Courtesy of bet.com
African-American celebrities such as Jada Pinkett Smith and Spike Lee say they are boycotting this year’s Academy Awards ceremony Feb. 28 because they are outraged about the lack of diversity among the announced nominees.
The Academy Awards gave a speedy response promising to double its female and minority membership by 2020. Why do we have to wait so long?
There has been much backlash on this issue.
Because Chris Rock, an African American actor/comedian, is hosting the program this year, other celebrities such as Whoopi Goldberg say they don’t think boycotting the Oscars event is the right thing to do.
“Boycotting doesn’t work, and it’s also a slap in the face to Chris Rock,” said Goldberg. “I’m tired of seeing movies where no one is represented except a bit of the population,” she added, but she urged people to “make a stink all year, not just once a year but all year.”
The authoritative newspaper The Economist has produced a graph of the number of black Oscar winners over time that showed “the number of black actors winning Oscars in this century has been pretty much in line with the size of America’s overall black population.”
Meanwhile, Oscar-winning actor George Clooney, speaking on the controversy, has accused the Academy Awards of “moving in the wrong direction,” while other celebrities such as Michael Caine have advised minority actors to “be patient,” and Charlotte Rampling expressed concern that the hashtag #OscarsSoWhite was “racist to whites.”
African-American director Steve McQueen, the 2013 Best Picture award winner for 12 Years A Slave, compared the movie industry to MTV in the 1980s.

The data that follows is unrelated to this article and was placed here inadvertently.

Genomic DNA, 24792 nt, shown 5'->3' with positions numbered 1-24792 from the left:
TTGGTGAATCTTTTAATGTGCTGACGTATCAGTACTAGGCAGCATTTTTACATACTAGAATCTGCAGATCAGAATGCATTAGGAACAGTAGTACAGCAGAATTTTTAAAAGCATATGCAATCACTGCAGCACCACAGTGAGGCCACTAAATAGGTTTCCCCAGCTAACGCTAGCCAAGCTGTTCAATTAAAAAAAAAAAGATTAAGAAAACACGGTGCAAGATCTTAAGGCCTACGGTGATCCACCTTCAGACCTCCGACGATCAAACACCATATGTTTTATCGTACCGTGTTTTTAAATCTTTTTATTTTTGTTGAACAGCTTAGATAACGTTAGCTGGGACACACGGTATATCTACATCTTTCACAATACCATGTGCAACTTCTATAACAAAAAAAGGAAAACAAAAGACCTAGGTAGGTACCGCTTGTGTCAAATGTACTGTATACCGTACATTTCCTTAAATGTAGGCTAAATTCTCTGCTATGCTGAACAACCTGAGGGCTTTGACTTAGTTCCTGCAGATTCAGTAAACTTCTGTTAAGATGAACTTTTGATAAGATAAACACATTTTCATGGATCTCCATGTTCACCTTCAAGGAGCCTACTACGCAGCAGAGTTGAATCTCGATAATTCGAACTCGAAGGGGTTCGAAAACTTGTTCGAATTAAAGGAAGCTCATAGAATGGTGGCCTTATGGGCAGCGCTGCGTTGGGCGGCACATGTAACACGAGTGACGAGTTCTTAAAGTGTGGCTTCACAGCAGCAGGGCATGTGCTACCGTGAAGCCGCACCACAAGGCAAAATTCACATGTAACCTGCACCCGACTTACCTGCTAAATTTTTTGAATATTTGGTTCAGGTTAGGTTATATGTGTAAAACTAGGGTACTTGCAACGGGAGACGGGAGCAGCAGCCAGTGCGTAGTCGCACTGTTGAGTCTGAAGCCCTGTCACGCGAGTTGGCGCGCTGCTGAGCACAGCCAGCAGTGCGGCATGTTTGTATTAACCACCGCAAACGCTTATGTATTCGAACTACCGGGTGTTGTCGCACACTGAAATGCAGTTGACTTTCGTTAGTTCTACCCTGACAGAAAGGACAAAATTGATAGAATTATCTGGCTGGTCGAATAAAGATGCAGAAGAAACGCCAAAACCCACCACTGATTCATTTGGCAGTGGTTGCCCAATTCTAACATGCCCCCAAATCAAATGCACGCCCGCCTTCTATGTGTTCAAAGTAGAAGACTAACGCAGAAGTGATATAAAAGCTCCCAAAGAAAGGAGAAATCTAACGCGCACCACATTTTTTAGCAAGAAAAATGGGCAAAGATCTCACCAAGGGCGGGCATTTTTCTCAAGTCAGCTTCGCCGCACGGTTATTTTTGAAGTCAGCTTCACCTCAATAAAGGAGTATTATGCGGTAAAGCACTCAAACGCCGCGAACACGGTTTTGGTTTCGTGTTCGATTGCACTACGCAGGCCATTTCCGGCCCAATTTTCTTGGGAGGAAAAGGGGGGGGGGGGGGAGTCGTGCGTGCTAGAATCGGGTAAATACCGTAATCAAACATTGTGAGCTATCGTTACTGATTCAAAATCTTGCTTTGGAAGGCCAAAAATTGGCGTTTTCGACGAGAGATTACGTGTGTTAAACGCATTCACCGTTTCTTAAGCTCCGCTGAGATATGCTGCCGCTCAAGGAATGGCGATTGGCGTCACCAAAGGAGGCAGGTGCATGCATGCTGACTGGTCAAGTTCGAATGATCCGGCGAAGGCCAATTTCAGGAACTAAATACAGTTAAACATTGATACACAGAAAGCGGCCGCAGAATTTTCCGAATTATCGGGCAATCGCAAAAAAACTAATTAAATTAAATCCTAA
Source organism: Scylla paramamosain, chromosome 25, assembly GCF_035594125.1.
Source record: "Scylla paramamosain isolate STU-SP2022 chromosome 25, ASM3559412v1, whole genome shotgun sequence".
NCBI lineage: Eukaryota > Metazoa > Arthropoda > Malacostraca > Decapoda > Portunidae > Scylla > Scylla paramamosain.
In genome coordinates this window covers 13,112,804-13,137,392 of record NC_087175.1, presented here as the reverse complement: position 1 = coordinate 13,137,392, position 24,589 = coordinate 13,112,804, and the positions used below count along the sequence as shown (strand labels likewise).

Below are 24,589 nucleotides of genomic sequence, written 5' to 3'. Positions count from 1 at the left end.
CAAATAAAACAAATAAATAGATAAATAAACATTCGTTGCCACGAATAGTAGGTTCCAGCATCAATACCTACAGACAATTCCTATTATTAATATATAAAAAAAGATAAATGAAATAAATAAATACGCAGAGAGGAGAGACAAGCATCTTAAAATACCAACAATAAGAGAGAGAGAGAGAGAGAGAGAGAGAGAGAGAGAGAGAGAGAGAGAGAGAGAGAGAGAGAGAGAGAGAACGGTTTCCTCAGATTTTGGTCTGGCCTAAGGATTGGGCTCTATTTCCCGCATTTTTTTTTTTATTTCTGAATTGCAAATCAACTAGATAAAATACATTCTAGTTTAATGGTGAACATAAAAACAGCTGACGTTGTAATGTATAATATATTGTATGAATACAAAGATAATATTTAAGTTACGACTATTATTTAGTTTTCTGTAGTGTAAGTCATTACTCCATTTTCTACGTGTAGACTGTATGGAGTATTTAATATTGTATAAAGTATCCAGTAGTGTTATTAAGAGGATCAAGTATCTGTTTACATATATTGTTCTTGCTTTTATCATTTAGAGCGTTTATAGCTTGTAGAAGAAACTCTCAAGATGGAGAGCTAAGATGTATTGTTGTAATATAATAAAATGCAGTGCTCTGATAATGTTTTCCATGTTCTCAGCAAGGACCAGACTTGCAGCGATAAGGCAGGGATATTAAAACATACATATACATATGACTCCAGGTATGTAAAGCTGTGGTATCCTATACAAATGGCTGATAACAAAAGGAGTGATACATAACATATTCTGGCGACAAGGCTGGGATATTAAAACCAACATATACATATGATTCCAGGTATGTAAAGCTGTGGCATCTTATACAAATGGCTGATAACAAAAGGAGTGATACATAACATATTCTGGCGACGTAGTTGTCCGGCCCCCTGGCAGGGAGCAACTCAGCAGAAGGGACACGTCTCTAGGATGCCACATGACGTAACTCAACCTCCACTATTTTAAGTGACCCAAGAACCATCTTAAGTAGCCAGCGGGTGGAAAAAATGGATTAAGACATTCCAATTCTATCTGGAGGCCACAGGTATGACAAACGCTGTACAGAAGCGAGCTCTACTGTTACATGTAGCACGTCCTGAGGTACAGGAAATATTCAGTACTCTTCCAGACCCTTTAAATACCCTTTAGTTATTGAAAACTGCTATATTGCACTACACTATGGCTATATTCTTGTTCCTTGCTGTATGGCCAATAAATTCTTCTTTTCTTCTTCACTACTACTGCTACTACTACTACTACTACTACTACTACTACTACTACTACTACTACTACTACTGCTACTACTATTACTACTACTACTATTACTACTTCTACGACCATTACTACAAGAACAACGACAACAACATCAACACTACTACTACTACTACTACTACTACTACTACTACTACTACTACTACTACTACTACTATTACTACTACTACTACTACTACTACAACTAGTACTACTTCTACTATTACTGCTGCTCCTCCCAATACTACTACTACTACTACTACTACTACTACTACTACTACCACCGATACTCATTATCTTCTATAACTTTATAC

“Could you imagine now if MTV only showed music videos by a majority of white people, then after 11 o’clock it showed a majority of black people? Could you imagine that happening now? It’s the same situation happening in the movies,” he said.
Steve McQueen is the only black director to have ever won the Best Picture Oscar. If the Academy Awards have been up and running since 1929, why has it taken that long to give a black director the credit that is due?
McQueen said he feels it’s his duty to speak up about the diversity issue in Hollywood.
“I don’t think it’s a ‘black’ issue,” he explained during a heated discussion hosted by The Hollywood Reporter. “I think this is our issue. If people want to categorize it as a black issue, that’s weird. Just like if I was talking about women in film. It’s my issue, too. It’s my issue, too. It’s our issue, too. It’s about ‘we’.”
The Academy Awards is not where the ‘real’ battle is, it is only the tip of the iceberg. Sadly in this day and age, incorporating diversity and giving credit to those who deserve it is still an issue. This issue still matters because as the world is evolving, more diversity is needed.